Rebuilding Your Retirement After a Big Life Change

By Emily Starolis

You’ve had your plans for retirement set in motion for years: consistently funding your retirement account and happily discussing numerous travel destinations with your partner or spouse.

But what happens when life throws you a curveball?

If you’re at or near retirement age, a divorce, market crash, job loss or serious medical issue might threaten your nest egg. But tackling certain steps quickly can keep you on track.

“Don’t panic, but don’t bury your head in the sand either,” says CERTIFIED FINANCIAL PLANNER™ and USAA Advice Director Robert Steen. “There is still a lot that can be done by folks who get a late start on saving toward retirement, but the key is having a plan of attack.”

Loss of Income

Let’s look at a hypothetical scenario involving someone — let’s call him David — near retirement and finding himself in a tough spot he wasn’t quite prepared to handle. David and his wife of 13 years are in the middle of a divorce, and he’s wondering how he’ll live comfortably without her Navy pension. After his initial shock and sadness, the former stay-at-home dad is ready to pick himself up and start the process of rebuilding his life, with the goal of improving his financial state at the forefront.

He can start by reducing expenses through a variety of tried-and-true methods — using coupons at the grocery store, taking public transportation instead of paying for gas and parking, using marketplace apps to sell things that have been hanging out in his garage for far too long and canceling his cable subscription, opting for less expensive streaming services. He can also get a full-time job.

If you find yourself in a situation similar to David’s, don’t panic. You have time to set a backup plan in motion.

First Steps

  1. Cut big expenses. Consider downsizing your living arrangements or moving to a state with lower living costs. Cutting back on incidental expenses will help, but really, it’s changing the big-ticket outlays such as housing and cars that will have the biggest impact. Use the USAA Real Estate Rewards Network to get a monetary reward when you buy or sell a home.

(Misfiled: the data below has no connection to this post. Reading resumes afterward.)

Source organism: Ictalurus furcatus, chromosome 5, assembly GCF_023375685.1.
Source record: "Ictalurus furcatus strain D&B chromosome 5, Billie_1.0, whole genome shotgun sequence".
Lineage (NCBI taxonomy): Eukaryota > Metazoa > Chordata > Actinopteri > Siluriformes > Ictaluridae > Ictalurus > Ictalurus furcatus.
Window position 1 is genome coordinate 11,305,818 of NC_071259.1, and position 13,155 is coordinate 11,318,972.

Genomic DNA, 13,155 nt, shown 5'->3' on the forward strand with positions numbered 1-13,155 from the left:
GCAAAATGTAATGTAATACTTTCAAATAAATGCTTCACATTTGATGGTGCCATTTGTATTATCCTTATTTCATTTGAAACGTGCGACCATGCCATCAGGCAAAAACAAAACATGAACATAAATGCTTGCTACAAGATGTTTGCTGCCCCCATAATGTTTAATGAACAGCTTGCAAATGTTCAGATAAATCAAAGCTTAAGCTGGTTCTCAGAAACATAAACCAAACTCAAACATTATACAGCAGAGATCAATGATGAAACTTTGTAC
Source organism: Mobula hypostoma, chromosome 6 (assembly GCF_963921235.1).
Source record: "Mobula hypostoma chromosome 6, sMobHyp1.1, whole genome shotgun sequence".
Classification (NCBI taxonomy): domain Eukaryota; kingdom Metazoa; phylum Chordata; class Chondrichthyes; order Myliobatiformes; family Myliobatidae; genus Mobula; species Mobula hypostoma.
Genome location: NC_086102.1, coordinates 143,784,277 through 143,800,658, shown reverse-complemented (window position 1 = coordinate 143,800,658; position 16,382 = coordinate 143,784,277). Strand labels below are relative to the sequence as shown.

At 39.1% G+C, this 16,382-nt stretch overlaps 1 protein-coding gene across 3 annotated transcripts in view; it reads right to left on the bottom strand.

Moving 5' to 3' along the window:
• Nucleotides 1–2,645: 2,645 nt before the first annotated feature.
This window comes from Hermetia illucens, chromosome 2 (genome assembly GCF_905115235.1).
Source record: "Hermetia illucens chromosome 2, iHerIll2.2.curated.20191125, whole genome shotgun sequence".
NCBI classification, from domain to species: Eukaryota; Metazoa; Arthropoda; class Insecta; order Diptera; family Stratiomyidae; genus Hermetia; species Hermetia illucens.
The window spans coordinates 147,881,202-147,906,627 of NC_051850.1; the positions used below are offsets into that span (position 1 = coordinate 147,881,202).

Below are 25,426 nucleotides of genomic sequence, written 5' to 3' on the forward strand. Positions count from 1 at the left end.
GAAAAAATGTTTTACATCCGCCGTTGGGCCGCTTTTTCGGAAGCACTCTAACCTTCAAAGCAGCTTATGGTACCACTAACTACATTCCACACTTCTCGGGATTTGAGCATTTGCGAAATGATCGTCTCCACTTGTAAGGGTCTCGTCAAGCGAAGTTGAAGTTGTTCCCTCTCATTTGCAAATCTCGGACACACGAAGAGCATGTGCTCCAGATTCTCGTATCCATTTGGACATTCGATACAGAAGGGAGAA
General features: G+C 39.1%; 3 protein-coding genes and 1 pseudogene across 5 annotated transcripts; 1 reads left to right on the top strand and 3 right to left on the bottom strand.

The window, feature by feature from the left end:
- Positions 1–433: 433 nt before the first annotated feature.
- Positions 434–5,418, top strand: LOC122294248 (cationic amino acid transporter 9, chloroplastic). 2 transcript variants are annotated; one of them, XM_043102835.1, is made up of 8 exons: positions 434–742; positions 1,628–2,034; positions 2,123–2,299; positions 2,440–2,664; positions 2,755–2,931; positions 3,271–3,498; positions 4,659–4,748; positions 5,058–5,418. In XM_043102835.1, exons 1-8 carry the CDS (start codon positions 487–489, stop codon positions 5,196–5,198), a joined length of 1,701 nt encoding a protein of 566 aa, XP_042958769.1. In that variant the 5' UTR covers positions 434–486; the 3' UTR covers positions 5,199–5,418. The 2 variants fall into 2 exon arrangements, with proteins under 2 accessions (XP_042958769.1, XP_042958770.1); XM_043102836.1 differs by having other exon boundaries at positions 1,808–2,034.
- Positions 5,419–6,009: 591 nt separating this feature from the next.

2. Increase income. Consider working longer hours at your current job or pick up part-time work if you’re retired. There are so many great ways to make extra money these days: You could work for a ride-sharing or grocery delivery service. You could also take on odd jobs around your neighborhood. Additionally, consider some ways to tap equity in the house via a reverse mortgage (if you’re at least 62), or a home equity line of credit. Just be aware that your home could be on the hook if you fail to repay the loan.
  3. Adjust expectations. With lifestyle adjustments like the ones mentioned above, most people can get by with less. It all comes down to reframing your mindset. Maybe your life won’t be exactly the same as before, or what you had envisioned, but it’s still going to be a good life!

You don’t necessarily have to overhaul every aspect of your life, but choose a few areas that aren’t as important to you — and you might even realize a simpler, low-frills lifestyle suits you just fine.

Finally, don’t forget your friend the internet! There are tons of online resources that offer sound life and financial advice. You have many tools at your disposal. Life may change, but it doesn’t have to affect your joy.